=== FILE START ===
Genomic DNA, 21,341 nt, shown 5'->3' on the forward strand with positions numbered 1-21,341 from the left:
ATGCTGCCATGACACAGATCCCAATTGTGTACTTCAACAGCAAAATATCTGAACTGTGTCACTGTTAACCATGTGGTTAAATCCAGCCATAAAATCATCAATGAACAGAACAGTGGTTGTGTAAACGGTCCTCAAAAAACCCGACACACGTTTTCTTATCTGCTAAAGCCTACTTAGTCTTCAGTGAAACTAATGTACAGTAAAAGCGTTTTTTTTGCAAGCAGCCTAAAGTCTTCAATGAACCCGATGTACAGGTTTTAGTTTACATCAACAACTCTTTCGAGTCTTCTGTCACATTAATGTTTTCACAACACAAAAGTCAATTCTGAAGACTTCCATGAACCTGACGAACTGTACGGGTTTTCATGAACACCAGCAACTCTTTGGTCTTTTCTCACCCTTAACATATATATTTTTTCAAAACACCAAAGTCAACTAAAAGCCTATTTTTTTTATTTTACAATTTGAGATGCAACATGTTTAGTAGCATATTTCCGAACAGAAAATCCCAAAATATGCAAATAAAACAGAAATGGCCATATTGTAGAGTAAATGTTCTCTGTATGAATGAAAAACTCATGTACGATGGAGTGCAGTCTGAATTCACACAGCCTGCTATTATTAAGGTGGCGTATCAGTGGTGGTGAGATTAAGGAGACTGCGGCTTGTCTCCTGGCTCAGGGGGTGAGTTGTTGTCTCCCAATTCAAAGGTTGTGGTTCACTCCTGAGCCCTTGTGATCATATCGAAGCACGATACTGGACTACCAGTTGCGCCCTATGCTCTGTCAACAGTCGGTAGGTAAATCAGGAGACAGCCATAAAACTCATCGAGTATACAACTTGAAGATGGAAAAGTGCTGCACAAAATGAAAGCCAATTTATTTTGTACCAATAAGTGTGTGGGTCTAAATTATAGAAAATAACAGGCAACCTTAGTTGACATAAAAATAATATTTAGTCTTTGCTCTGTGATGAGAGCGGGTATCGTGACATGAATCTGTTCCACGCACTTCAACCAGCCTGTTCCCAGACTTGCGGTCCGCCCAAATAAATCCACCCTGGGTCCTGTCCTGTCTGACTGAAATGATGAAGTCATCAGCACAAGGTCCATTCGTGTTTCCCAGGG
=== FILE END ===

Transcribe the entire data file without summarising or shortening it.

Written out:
Genomic DNA, 21,341 nt, shown 5'->3' on the forward strand with positions numbered 1-21,341 from the left:
ATGCTGCCATGACACAGATCCCAATTGTGTACTTCAACAGCAAAATATCTGAACTGTGTCACTGTTAACCATGTGGTTAAATCCAGCCATAAAATCATCAATGAACAGAACAGTGGTTGTGTAAACGGTCCTCAAAAAACCCGACACACGTTTTCTTATCTGCTAAAGCCTACTTAGTCTTCAGTGAAACTAATGTACAGTAAAAGCGTTTTTTTTGCAAGCAGCCTAAAGTCTTCAATGAACCCGATGTACAGGTTTTAGTTTACATCAACAACTCTTTCGAGTCTTCTGTCACATTAATGTTTTCACAACACAAAAGTCAATTCTGAAGACTTCCATGAACCTGACGAACTGTACGGGTTTTCATGAACACCAGCAACTCTTTGGTCTTTTCTCACCCTTAACATATATATTTTTTCAAAACACCAAAGTCAACTAAAAGCCTATTTTTTTTATTTTACAATTTGAGATGCAACATGTTTAGTAGCATATTTCCGAACAGAAAATCCCAAAATATGCAAATAAAACAGAAATGGCCATATTGTAGAGTAAATGTTCTCTGTATGAATGAAAAACTCATGTACGATGGAGTGCAGTCTGAATTCACACAGCCTGCTATTATTAAGGTGGCGTATCAGTGGTGGTGAGATTAAGGAGACTGCGGCTTGTCTCCTGGCTCAGGGGGTGAGTTGTTGTCTCCCAATTCAAAGGTTGTGGTTCACTCCTGAGCCCTTGTGATCATATCGAAGCACGATACTGGACTACCAGTTGCGCCCTATGCTCTGTCAACAGTCGGTAGGTAAATCAGGAGACAGCCATAAAACTCATCGAGTATACAACTTGAAGATGGAAAAGTGCTGCACAAAATGAAAGCCAATTTATTTTGTACCAATAAGTGTGTGGGTCTAAATTATAGAAAATAACAGGCAACCTTAGTTGACATAAAAATAATATTTAGTCTTTGCTCTGTGATGAGAGCGGGTATCGTGACATGAATCTGTTCCACGCACTTCAACCAGCCTGTTCCCAGACTTGCGGTCCGCCCAAATAAATCCACCCTGGGTCCTGTCCTGTCTGACTGAAATGATGAAGTCATCAGCACAAGGTCCATTCGTGTTTCCCAGGG